CJ CJ, aka Calvin Andre Jr., is the oldest of four children, and idolized Michael Jordan growing up. He entered Skyline High School in Dallas in 2001, and at the time was "the skinniest dude you have ever seen in your life." Coach JD Mayo taught him the fundamentals of the game instead of letting him get by on his talent, and made him play the game correctly. As a high school senior, he averaged 24 points, 10 rebounds, and 5 assists and was named to the Parade's All-American First Team and McDonald's All-Star Team. His #34 jersey was only the second ever retired by Skyline; the first was Larry Johnson's.
CJ was recruited by a number of schools, and committed to the University of Texas at Austin. However, NBA teams began showing interest after his performances at the McDonald's and Jordan Capital Classic games. He decided he was going to shoot for the NBA on the draft deadline, and his family, friends, and "every news station in Dallas" gathered in his living room on the day of the draft to hear his name get called. The Jazz took him with the 34th pick (after taking Deron in the first round), and he became the youngest player in Jazz history.
During his first season with the Jazz, CJ was assigned to the D-League's Albequerque Thunderbirds and was booed when they played the Austin Toros. CJ is in his 5th season with the Jazz, but because he came into the NBA straight out of high school, he's actually still the second youngest guy on the team (only the Koof is younger).
(I couldn't find much on CJ, and as some of you may know, googling "CJ Miles" doesn't always yield the results you're seeking. If you don't know what I'm talking about but are curious, take my advice and wait until you are at home AND alone before clicking "search.")
Yatta Sundiata Gaines was named for Sundiata Keita, the African warrior that founded the Mali empire. When he was four years old, he was accidentally shot in the neck by a police officer. He spent two weeks recovering in the hospital, and his dad, Ronnie, says it was the worst time of his life. Today, he has a two-inch scar on the front of his neck and a half-inch circle on the back of his head as reminders of what happened that day.
Yatta was ten when Ronnie realized that he had real basketball talent. A few years later, he began commuting an hour every day from Queens to the Bronx's Archbishop Molloy High School. Jack Curran had been the coach of Archbishop Molloy for over half a century, and was the winningest high school coach ever in the U.S. Both Curran and the playgrounds of New York helped Gaines hone his skills on the court. In his senior year, he averaged 28 ppg and was named MVP of the Catholic High School Athletic Association after leading his team to the CHSAA title. He was recruited by many schools in the East, and narrowed his choices down to Pitt, Seton Hall, South Carolina, and Georgia.
At the time, Georgia was suffering from an academic scandal and was on NCAA probation. Ronnie, who had been involved in running AAU tournaments in New York for three decades, was well-versed in the recruiting process and didn't want anything to do with Georgia, but Head Coach Dennis Felton and Assistant Coach Mike Jones were persistent and made several trips to New York to meet with the family. Eventually, Ronnie was convinced that it would be a win-win situation for both sides. Sundiata, meanwhile, wanted to go to Georgia because he wanted immediate playing time. Other schools told him he might get 20 minutes a game, while Georgia promised him the starting job and 35 minutes a game.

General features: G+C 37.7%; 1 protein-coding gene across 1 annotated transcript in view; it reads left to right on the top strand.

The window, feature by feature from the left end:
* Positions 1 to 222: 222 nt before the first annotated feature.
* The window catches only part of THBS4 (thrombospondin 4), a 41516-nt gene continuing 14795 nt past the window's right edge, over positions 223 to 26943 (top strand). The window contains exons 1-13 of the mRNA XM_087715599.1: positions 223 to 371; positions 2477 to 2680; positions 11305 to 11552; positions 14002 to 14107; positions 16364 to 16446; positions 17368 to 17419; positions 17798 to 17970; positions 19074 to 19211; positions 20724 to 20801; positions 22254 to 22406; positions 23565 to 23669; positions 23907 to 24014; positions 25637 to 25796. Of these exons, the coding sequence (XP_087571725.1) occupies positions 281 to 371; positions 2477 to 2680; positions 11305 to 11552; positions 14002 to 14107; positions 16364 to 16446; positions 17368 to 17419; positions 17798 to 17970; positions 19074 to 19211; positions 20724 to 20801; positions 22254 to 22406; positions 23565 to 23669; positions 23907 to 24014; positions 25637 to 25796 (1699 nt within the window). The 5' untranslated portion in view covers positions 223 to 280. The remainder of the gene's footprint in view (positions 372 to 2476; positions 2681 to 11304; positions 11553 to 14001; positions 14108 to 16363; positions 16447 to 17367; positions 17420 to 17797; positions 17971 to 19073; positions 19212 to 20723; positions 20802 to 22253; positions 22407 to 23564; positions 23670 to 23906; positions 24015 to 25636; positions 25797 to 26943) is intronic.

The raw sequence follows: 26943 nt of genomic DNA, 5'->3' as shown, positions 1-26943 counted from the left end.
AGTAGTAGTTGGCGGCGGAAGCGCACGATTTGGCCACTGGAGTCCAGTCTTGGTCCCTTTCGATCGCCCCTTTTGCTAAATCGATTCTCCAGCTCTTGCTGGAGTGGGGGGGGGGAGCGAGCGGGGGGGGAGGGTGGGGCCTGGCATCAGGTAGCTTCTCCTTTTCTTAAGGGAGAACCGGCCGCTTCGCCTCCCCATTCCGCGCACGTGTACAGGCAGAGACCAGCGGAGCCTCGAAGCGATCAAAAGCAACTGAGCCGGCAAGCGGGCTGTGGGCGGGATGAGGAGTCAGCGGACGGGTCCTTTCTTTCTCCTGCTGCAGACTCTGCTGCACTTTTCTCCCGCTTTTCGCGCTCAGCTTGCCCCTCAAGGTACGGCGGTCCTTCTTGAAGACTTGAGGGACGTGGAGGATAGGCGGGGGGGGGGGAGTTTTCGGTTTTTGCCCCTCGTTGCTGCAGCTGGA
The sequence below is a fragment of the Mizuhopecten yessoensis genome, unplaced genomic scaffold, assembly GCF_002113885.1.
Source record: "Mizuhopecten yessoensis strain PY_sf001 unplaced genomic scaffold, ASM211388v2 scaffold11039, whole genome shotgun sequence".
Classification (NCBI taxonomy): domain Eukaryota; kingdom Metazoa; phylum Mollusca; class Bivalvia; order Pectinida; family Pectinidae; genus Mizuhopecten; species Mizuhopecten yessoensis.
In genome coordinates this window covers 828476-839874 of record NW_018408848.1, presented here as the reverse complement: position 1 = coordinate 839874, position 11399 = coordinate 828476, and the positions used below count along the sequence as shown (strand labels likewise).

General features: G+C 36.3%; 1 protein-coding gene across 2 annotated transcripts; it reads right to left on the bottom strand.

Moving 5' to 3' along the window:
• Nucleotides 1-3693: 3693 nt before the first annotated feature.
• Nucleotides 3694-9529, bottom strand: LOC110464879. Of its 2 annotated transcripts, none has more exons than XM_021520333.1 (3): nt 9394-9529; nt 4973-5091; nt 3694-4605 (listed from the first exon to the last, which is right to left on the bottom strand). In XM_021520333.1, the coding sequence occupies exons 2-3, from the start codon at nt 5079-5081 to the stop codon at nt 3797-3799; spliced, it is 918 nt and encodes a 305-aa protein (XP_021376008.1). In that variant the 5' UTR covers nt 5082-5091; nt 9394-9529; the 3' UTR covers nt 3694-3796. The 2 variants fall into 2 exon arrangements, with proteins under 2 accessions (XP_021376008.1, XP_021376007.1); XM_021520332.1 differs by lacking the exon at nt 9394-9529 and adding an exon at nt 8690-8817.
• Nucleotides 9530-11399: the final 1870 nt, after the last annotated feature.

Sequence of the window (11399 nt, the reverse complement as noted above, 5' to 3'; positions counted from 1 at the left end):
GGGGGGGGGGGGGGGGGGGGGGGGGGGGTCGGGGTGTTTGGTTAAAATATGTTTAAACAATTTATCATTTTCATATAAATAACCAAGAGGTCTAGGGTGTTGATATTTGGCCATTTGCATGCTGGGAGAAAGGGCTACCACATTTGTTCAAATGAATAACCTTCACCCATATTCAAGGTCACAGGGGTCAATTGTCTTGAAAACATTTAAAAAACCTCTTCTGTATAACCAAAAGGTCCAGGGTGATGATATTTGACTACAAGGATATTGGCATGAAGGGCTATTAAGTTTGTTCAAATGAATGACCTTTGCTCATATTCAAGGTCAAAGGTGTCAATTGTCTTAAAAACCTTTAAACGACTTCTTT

Initially, it was depressing. He hadn't lost that many games in his whole life, and he almost wanted to quit basketball. However, from the moment he stepped onto the court, Sundiata was the Bulldogs' most indispensible player, and stayed that way through his four years at Georgia. The experience helped him develop toughness, and grow as a person and a basketball player. In his freshman year, he led the team in FTMs and FTAs. In his sophomore and junior years, he led the team in rebounds, minutes, assists, and steals. In his senior year, he was named All-SEC Tournament MVP and to the SEC All-Defensive Team as well.
When he failed to get drafted, Sundiata decided to hone his skills abroad. He played for Italy's NGC Cantu for a year, where he got 35 minutes a game and learned about being a professional. However, the experience wasn't entirely pleasant, with his paychecks often coming six weeks late or the team trying to get out of paying players when the team was losing. After nine months, Sundiata decided to head home. He spent the summer playing in NBA camps, and entered the D-League draft. Taken by the Idaho Stampede with the 15th overall pick, Gaines was called up by the Utah Jazz after playing just 14 games for the Stampede, and hit the second most memorable shot in Jazz franchise history ten days later.
Anyone want to contribute information on Fes? I came up with squat other than he is funny, once dressed up as Willy Wonka on Halloween, was also raised by a single mom, and possibly got kicked off/left the Ukrainian national team this past summer because the coach wasn't cool with his taking smoking breaks during games.Source Korver
SLTrib article published in 2008 "Humble hero Korver lives life of faith, charity"
TNT feature in which Cheryl Miller interviews Laine Korver from 2008 (?) Ronnie B